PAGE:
Here’s my confessions:
- I stopped watching Arnold Schwarzenegger movies because Jackie Chan’s fighting was more realistic and fun.
- When I walk near gang-bangers or drug-abusers I sometimes imagine that they do something threatening and imagine how I will press their faces to the wall in abject defeat – after thrashing them a few times with car doors, my ninja-like kicks, and Lou Ferrigno-type punches.
- My own experience with child-rearing was corporal-based and as much as I try to shake that system from my bones, violence still registers as the final step in correction. As in, the end of diplomacy is bombs, the end of discipline is a whoopin’.*
- I never got into fights and made a willful choice not to join the military when I was young because – even as young as seven years old – I figured that Jesus didn’t want me to fight.
- I have always appreciated the skills of Bruce Lee, but could never get into his movies because of the cold-blooded killings.
- Okay, that’s about all I got…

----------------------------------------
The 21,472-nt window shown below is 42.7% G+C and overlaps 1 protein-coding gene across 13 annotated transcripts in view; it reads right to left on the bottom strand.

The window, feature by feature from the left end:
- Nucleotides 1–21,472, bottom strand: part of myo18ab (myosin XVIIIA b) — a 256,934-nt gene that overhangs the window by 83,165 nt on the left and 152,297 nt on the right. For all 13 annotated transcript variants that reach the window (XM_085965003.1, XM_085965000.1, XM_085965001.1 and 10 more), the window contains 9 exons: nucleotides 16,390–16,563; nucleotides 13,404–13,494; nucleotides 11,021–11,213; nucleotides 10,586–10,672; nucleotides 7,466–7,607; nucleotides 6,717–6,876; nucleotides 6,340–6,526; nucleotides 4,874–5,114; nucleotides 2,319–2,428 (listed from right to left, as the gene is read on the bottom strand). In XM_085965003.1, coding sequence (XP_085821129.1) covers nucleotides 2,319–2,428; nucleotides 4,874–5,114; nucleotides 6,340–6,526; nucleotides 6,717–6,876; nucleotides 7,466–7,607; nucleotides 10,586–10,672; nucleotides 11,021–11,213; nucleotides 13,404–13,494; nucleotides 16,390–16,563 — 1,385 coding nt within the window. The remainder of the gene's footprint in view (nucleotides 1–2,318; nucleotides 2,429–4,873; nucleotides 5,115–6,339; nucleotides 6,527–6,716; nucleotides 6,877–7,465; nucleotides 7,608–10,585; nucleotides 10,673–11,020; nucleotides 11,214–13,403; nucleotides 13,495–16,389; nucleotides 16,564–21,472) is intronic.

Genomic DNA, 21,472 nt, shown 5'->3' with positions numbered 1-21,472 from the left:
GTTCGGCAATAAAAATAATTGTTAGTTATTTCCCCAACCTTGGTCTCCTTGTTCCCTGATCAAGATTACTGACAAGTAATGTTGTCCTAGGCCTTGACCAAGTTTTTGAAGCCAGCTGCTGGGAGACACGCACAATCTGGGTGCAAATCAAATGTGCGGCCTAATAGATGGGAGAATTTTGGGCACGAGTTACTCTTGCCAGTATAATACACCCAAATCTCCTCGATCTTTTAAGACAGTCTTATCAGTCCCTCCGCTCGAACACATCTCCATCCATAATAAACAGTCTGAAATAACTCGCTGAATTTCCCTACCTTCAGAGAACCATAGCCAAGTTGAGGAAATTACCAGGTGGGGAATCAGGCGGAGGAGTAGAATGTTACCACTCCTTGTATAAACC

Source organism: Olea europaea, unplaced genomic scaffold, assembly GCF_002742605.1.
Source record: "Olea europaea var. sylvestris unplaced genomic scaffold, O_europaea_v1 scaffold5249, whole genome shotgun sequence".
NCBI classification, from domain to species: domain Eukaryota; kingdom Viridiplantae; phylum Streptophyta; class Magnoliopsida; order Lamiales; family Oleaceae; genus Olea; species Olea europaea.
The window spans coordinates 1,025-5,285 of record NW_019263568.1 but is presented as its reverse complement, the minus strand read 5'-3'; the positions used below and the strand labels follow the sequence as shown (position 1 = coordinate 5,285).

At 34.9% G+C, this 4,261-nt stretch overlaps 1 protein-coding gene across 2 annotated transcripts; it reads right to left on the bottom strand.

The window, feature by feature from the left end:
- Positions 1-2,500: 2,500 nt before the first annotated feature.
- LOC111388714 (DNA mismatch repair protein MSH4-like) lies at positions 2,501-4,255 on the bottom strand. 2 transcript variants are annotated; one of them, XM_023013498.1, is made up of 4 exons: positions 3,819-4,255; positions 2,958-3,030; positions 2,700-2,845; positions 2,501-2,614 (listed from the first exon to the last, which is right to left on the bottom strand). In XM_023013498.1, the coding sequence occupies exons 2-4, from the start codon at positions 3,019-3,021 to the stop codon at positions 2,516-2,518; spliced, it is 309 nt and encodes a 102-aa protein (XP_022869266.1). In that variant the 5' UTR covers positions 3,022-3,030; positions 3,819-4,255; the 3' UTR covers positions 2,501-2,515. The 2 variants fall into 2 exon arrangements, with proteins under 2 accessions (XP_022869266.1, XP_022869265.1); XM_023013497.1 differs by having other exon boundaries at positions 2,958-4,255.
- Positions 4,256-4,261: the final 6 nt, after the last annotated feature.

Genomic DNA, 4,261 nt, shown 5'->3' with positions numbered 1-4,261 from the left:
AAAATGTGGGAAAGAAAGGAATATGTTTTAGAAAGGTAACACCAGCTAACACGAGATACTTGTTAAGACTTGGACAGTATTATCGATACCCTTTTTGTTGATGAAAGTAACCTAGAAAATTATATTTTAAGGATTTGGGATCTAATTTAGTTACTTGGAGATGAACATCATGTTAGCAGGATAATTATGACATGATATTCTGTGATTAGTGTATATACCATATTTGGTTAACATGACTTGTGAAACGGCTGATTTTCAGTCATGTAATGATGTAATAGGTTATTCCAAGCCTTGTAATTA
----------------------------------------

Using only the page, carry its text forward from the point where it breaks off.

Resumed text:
Freedom is active movement. Unlike in nature, however, this movement is not self-sustained, it doesn’t start and keep going until it hits an opposing force; its constantly in friction and needs constant reinforcement. And still, above that, there is counteractive and hostile resistance to freedom. Those who resist are looking for ways to discredit and derail the movements of freedom because it threatens their grasp of power. Nonviolence is a method of changing hearts and minds so that the world – including the oppressors – can recognize the oppression for what it is, heartless inhumanity. It is pro-action towards freedom that engages all. But it’s also extremely costly.
And because of the cost, we need to be all the more engaged in nonviolent resistance itself. And that takes some use of the imagination – through everyday examples, through hearing the stories of those who have fought this fight before us, through filling our minds with something more than glorified explosions, perhaps.